A new study is being reported on which provides evidence for a link between vitamin D insufficiency and asthma severity.
In Costa Rica, more than 600 children had their serum levels of Vitamin D tested, and these were inversely linked to several indicators of allergy and asthma severity. It seems that hospitalizations for asthma, use of inhaled steroids and total IgE levels were both shown to be much higher whenever Vitamin D was insufficient. This study will appear in the first issue for May of the American Journal of Respiratory and Critical Care Medicine and is linked to the headline of this post.
Costa Rica is a country known to have a high prevalence of asthma. Juan Celedón, M.D. and his colleague Augusto Litonjua, M.D. of Harvard Medical School recruited 616 children with asthma to be assessed for allergic markers, including both allergen-specific and general sensitivity tests, and assessed for lung function and circulating vitamin D levels.
They found that children with lower vitamin D levels were significantly more likely to have been hospitalized for asthma in the previous year; these youngsters also tended to have airways with increased hyperreactivity and were likely to have used more inhaled corticosteroids. They were also significantly more likely to have several markers of allergy, including dust-mite sensitivity.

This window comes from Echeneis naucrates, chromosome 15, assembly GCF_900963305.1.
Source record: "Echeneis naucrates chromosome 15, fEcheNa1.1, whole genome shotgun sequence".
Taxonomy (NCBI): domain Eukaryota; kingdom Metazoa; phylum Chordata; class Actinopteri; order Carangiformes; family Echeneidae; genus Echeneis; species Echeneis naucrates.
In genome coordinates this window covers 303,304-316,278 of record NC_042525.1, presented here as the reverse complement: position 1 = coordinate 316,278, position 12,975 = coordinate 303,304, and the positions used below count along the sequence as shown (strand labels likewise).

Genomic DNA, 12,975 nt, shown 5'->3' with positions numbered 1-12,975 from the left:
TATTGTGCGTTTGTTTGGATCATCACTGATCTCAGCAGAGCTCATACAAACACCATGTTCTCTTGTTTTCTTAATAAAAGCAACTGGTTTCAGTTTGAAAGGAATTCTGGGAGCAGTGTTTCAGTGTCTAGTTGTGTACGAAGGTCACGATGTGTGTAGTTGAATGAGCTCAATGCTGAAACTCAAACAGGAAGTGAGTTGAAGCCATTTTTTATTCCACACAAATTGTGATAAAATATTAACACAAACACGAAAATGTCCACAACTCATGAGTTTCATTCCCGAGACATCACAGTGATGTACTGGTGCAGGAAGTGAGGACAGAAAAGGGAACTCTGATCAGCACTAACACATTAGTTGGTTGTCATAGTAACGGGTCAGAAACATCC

“This study suggests that there may be added health benefits to vitamin D supplementation” said Dr. Celedón. Current recommendations for optimal vitamin D levels are geared toward preserving bone health, such as preventing rickets in children and osteoporosis in adults. But these levels may not be sufficient to deal with issues of allergies and asthma.
“This study also provides epidemiological support for a growing body of in vitro evidence that vitamin D insufficiency may worsen asthma severity, and we suspect that giving vitamin D supplements to asthma patients who are deficient may help with their asthma control” wrote the authors, noting that a clinical trial should be the next step in this research.
“Whether vitamin D supplementation can prevent the development of asthma in very young children is a separate question, which will be answered by clinical trials that are getting under way,” he said.